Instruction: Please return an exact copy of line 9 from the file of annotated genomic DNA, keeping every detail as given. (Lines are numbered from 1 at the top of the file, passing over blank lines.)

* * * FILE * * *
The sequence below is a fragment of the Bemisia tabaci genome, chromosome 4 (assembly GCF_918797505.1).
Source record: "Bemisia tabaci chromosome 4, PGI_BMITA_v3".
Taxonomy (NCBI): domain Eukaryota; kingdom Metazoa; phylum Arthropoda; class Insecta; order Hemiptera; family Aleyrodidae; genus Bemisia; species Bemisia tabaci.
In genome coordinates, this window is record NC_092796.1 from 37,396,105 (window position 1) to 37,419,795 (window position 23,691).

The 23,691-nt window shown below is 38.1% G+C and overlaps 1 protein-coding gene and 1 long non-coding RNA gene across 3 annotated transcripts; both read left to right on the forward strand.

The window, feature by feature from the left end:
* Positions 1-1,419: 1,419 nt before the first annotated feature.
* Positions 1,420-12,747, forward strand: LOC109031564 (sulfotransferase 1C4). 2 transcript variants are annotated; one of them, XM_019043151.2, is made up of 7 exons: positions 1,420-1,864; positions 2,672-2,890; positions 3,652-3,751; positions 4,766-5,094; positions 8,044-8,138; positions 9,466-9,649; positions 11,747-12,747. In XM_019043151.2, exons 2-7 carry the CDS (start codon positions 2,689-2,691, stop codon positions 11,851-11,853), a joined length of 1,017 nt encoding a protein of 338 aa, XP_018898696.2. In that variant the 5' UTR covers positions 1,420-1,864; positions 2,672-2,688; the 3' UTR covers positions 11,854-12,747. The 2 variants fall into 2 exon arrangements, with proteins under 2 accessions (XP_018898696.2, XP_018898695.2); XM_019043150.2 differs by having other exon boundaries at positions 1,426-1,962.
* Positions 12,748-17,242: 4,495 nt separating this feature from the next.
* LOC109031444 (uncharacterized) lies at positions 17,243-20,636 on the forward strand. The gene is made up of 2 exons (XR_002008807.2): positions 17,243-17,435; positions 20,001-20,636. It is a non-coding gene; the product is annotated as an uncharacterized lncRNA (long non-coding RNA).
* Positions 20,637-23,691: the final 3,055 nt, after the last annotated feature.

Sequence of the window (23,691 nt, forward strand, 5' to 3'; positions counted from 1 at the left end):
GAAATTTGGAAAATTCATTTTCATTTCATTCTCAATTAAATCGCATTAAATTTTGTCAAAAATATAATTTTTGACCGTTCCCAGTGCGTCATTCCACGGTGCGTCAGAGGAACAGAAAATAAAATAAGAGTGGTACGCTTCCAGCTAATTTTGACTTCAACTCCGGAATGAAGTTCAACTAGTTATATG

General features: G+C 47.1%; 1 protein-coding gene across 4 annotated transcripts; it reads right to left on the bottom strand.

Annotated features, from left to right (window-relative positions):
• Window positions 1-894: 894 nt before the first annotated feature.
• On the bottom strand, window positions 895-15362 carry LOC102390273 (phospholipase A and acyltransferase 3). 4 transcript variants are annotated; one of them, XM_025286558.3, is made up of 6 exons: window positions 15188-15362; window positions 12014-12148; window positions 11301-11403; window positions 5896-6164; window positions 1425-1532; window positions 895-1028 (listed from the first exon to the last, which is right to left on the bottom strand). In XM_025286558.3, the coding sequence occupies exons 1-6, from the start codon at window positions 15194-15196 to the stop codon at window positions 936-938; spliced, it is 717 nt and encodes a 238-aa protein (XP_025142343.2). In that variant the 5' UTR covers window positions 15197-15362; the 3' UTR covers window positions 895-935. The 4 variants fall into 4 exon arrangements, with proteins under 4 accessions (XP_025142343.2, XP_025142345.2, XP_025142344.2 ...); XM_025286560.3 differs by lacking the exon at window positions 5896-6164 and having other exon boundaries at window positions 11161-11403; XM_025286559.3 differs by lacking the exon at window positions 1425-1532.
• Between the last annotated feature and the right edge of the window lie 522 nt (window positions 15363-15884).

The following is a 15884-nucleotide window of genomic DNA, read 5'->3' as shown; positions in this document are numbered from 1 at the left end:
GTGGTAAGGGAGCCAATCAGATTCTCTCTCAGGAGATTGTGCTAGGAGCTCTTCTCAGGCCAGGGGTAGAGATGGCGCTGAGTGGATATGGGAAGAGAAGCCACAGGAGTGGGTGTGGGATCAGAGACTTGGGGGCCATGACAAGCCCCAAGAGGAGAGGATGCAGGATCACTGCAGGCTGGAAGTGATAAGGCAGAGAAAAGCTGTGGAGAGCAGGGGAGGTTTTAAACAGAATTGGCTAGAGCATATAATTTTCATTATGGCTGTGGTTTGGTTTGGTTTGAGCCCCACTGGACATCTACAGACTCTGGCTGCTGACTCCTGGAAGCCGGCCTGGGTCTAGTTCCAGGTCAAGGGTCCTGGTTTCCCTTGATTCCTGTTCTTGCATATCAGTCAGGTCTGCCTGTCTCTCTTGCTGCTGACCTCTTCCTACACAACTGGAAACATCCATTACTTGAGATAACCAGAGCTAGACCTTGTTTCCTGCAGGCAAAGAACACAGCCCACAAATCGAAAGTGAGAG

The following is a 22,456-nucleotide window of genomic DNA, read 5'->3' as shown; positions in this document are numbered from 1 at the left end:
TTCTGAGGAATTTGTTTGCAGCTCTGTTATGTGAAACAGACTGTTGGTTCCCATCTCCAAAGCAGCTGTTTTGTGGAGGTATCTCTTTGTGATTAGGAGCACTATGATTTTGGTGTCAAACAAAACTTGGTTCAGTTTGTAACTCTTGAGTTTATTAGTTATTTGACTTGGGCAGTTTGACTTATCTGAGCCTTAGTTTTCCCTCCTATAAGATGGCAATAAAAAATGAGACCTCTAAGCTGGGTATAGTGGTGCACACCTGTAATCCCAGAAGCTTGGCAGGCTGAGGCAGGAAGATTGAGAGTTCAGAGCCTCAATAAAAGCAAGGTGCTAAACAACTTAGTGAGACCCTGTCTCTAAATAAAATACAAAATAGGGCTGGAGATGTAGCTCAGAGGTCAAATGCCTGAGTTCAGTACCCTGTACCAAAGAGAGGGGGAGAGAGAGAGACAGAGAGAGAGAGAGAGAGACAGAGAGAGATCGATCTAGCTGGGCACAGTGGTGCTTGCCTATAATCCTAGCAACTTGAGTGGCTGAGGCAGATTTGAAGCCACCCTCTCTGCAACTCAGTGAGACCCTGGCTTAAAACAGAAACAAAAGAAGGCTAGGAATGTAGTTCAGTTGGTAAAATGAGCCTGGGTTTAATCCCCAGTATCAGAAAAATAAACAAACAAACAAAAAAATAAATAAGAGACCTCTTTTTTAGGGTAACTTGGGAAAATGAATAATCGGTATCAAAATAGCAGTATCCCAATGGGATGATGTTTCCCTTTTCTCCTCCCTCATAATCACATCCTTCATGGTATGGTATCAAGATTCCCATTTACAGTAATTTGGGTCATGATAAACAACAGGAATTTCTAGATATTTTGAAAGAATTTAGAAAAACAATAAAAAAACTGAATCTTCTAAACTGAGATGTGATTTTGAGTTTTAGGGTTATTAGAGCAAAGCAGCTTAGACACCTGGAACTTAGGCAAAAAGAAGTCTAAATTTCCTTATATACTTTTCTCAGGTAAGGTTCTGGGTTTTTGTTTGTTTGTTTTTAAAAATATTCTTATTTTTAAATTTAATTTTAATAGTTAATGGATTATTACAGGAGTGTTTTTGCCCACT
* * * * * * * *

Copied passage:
* Positions 12,748-17,242: 4,495 nt separating this feature from the next.